PMCID: PMC4325113  PMID: 25512312
11.  Complete genome sequence of the phenanthrene-degrading soil bacterium Delftia acidovorans Cs1-4 
Polycyclic aromatic hydrocarbons (PAH) are ubiquitous environmental pollutants and microbial biodegradation is an important means of remediation of PAH-contaminated soil. Delftia acidovorans Cs1-4 (formerly Delftia sp. Cs1-4) was isolated by using phenanthrene as the sole carbon source from PAH contaminated soil in Wisconsin. Its full genome sequence was determined to gain insights into a mechanisms underlying biodegradation of PAH. Three genomic libraries were constructed and sequenced: an Illumina GAii shotgun library (916,416,493 reads), a 454 Titanium standard library (770,171 reads) and one paired-end 454 library (average insert size of 8 kb, 508,092 reads). The initial assembly contained 40 contigs in two scaffolds. The 454 Titanium standard data and the 454 paired end data were assembled together and the consensus sequences were computationally shredded into 2 kb overlapping shreds. Illumina sequencing data was assembled, and the consensus sequence was computationally shredded into 1.5 kb overlapping shreds. Gaps between contigs were closed by editing in Consed, by PCR and by Bubble PCR primer walks. A total of 182 additional reactions were needed to close gaps and to raise the quality of the finished sequence. The final assembly is based on 253.3 Mb of 454 draft data (averaging 38.4 X coverage) and 590.2 Mb of Illumina draft data (averaging 89.4 X coverage). The genome of strain Cs1-4 consists of a single circular chromosome of 6,685,842 bp (66.7 %G+C) containing 6,028 predicted genes; 5,931 of these genes were protein-encoding and 4,425 gene products were assigned to a putative function. Genes encoding phenanthrene degradation were localized to a 232 kb genomic island (termed the phn island), which contained near its 3’ end a bacteriophage P4-like integrase, an enzyme often associated with chromosomal integration of mobile genetic elements. Other biodegradation pathways reconstructed from the genome sequence included: benzoate (by the acetyl-CoA pathway), styrene, nicotinic acid (by the maleamate pathway) and the pesticides Dicamba and Fenitrothion. Determination of the complete genome sequence of D. acidovorans Cs1-4 has provided new insights the microbial mechanisms of PAH biodegradation that may shape the process in the environment.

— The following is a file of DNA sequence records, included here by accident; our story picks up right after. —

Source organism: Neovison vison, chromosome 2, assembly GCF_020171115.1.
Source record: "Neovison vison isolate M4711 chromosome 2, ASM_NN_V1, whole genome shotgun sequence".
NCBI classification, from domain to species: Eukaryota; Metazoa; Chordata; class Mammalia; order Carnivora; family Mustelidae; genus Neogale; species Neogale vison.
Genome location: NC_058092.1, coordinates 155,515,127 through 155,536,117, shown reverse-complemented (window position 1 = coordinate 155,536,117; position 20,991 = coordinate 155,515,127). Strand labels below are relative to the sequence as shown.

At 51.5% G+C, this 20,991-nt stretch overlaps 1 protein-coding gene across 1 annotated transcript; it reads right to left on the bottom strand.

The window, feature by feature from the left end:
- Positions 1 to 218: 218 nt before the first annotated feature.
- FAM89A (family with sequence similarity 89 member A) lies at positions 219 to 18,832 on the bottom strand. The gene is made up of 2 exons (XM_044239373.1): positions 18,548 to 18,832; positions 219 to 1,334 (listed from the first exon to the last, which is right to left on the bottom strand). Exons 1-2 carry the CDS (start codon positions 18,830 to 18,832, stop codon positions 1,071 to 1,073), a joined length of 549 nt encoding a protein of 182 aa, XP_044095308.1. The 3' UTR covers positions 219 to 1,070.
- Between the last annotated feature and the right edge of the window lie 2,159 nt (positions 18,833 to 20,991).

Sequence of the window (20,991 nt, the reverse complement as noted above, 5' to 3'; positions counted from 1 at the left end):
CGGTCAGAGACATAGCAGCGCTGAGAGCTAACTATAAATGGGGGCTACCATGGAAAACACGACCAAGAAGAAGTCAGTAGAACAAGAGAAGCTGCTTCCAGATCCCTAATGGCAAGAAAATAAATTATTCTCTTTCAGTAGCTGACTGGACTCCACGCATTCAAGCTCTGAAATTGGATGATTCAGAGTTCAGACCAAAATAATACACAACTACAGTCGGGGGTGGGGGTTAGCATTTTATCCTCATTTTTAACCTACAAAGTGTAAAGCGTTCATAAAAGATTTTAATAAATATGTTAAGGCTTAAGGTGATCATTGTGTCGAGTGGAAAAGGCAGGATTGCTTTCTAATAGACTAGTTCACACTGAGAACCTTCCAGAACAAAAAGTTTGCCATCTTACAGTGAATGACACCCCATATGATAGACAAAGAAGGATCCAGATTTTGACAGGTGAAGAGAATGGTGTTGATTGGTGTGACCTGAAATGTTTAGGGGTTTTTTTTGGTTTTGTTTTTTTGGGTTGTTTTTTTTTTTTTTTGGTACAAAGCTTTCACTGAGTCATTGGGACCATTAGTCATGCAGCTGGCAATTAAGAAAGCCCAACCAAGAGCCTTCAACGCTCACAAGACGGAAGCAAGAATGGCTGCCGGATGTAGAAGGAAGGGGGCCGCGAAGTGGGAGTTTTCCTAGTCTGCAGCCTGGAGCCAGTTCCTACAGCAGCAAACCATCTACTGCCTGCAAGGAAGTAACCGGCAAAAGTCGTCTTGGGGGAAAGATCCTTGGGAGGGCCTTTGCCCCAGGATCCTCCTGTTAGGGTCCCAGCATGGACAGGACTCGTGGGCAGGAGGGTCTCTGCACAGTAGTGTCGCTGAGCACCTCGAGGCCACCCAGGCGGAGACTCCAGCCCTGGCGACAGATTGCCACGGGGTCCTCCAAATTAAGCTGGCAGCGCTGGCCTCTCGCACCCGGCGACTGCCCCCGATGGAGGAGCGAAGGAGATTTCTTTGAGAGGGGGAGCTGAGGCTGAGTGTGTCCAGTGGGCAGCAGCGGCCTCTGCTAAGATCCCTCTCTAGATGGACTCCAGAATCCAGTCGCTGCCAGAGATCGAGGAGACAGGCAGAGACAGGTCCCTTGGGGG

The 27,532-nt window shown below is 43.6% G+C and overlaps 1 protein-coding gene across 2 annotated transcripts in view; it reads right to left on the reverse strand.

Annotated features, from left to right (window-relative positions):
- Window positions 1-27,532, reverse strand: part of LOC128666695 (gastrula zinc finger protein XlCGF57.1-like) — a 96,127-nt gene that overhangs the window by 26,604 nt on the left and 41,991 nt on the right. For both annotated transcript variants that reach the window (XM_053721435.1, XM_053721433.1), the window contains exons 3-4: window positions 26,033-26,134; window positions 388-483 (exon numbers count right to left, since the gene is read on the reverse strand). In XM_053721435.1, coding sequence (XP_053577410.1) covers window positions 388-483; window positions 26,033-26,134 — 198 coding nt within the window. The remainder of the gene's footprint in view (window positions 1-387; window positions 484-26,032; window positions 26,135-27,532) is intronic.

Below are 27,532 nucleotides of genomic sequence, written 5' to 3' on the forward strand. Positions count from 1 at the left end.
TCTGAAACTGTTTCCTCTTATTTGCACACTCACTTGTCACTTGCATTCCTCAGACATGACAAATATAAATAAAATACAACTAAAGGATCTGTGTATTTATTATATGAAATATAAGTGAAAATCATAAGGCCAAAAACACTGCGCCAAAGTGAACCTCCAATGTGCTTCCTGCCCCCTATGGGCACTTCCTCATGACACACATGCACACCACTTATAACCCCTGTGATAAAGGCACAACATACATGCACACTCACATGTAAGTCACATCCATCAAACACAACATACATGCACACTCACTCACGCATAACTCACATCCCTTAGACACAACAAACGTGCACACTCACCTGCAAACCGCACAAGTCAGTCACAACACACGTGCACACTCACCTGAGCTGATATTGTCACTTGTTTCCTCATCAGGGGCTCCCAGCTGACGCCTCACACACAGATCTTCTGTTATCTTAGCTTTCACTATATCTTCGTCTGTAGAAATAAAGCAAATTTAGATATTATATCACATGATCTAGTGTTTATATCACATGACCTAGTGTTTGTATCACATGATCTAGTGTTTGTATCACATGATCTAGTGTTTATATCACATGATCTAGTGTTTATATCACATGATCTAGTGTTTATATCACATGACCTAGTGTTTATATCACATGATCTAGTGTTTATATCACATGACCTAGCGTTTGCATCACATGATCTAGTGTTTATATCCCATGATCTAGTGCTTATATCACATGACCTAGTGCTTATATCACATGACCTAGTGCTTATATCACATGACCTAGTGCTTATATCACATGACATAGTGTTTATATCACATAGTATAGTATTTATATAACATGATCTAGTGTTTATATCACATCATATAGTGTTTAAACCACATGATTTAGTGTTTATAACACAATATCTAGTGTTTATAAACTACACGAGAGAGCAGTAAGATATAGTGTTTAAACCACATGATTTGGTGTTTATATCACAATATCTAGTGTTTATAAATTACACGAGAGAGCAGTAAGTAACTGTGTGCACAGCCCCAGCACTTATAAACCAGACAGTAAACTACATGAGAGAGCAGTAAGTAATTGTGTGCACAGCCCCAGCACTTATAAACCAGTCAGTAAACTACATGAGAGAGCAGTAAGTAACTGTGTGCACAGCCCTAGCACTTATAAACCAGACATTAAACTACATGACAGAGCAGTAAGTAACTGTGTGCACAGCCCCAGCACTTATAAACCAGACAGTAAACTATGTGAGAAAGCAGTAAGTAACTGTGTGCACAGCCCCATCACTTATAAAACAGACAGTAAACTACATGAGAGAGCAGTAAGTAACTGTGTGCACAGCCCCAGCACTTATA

PMCID: PMC4572682  PMID: 26380642
Delftia acidovorans Cs1-4; Genome; phn island; Phenanthrene; polycyclic aromatic hydrocarbons; Nanopods
12.  Draft Genome Sequence of Frankia sp. Strain DC12, an Atypical, Noninfective, Ineffective Isolate from Datisca cannabina 
Genome Announcements  2015;3(4):e00889-15.
Frankia sp. strain DC12, isolated from root nodules of Datisca cannabina, is a member of the fourth lineage of Frankia, which is unable to reinfect actinorhizal plants. Here, we report its 6.88-Mbp high-quality draft genome sequence, with a G+C content of 71.92% and 5,858 candidate protein-coding genes.
PMCID: PMC4541282  PMID: 26251504
13.  High-Quality Draft Genome Sequence of Desulfovibrio carbinoliphilus FW-101-2B, an Organic Acid-Oxidizing Sulfate-Reducing Bacterium Isolated from Uranium(VI)-Contaminated Groundwater 
Genome Announcements  2015;3(2):e00092-15.